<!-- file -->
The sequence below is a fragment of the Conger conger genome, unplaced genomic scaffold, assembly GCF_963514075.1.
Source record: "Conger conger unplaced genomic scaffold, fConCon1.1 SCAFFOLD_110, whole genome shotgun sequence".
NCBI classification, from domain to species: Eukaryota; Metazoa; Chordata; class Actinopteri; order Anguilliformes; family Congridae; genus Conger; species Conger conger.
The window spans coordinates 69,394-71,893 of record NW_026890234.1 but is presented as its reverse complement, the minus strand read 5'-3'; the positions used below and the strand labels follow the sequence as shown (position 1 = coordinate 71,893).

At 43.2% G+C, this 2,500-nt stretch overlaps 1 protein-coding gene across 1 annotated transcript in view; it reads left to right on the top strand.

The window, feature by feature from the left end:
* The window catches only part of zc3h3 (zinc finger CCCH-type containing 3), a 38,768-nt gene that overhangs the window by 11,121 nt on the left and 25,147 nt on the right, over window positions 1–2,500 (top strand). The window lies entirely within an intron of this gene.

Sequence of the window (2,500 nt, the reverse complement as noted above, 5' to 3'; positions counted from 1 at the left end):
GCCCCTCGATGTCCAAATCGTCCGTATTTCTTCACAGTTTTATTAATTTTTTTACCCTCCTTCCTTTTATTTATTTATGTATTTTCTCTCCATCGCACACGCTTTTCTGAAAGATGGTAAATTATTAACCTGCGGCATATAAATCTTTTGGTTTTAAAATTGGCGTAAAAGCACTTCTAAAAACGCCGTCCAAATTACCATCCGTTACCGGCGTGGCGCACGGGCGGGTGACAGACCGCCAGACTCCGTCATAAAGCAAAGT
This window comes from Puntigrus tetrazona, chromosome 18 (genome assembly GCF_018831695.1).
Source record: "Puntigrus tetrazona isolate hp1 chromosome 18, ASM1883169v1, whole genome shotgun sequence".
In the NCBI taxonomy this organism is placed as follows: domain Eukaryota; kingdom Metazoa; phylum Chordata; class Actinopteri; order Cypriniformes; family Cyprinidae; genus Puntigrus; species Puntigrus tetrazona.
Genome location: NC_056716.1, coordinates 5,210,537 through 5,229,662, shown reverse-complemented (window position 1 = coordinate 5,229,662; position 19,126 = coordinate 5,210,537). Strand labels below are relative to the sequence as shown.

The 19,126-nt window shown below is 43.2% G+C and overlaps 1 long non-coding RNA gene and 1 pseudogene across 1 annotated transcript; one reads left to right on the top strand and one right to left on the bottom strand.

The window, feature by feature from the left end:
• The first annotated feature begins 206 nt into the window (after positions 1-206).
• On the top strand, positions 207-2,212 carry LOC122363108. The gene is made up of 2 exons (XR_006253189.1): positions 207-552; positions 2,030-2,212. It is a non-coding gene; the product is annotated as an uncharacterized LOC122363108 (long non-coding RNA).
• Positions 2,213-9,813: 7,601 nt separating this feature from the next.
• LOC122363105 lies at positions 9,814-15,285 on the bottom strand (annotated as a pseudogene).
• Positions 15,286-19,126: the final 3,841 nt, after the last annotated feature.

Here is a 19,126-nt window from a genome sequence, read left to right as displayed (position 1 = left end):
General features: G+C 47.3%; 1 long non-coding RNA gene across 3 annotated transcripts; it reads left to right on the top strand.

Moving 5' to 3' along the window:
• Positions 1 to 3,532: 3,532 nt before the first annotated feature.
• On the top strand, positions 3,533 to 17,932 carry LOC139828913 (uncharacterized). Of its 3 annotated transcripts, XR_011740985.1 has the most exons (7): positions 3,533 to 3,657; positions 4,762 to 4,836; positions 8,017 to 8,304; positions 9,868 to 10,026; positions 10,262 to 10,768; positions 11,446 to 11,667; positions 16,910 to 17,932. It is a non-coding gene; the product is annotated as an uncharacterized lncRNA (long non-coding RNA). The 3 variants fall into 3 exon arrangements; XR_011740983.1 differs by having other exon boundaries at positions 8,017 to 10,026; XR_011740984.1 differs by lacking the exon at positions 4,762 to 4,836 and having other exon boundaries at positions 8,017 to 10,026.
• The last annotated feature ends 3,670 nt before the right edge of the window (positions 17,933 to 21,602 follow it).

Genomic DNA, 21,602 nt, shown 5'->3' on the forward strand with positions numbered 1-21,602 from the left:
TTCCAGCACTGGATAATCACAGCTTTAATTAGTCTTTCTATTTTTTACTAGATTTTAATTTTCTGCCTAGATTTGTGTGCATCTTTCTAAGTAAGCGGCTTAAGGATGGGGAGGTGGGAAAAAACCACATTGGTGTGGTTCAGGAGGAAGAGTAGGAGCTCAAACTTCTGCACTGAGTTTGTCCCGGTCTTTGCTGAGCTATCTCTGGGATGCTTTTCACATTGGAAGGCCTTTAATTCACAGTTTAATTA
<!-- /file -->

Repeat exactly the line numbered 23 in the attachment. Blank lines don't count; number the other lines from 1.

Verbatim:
Moving 5' to 3' along the window: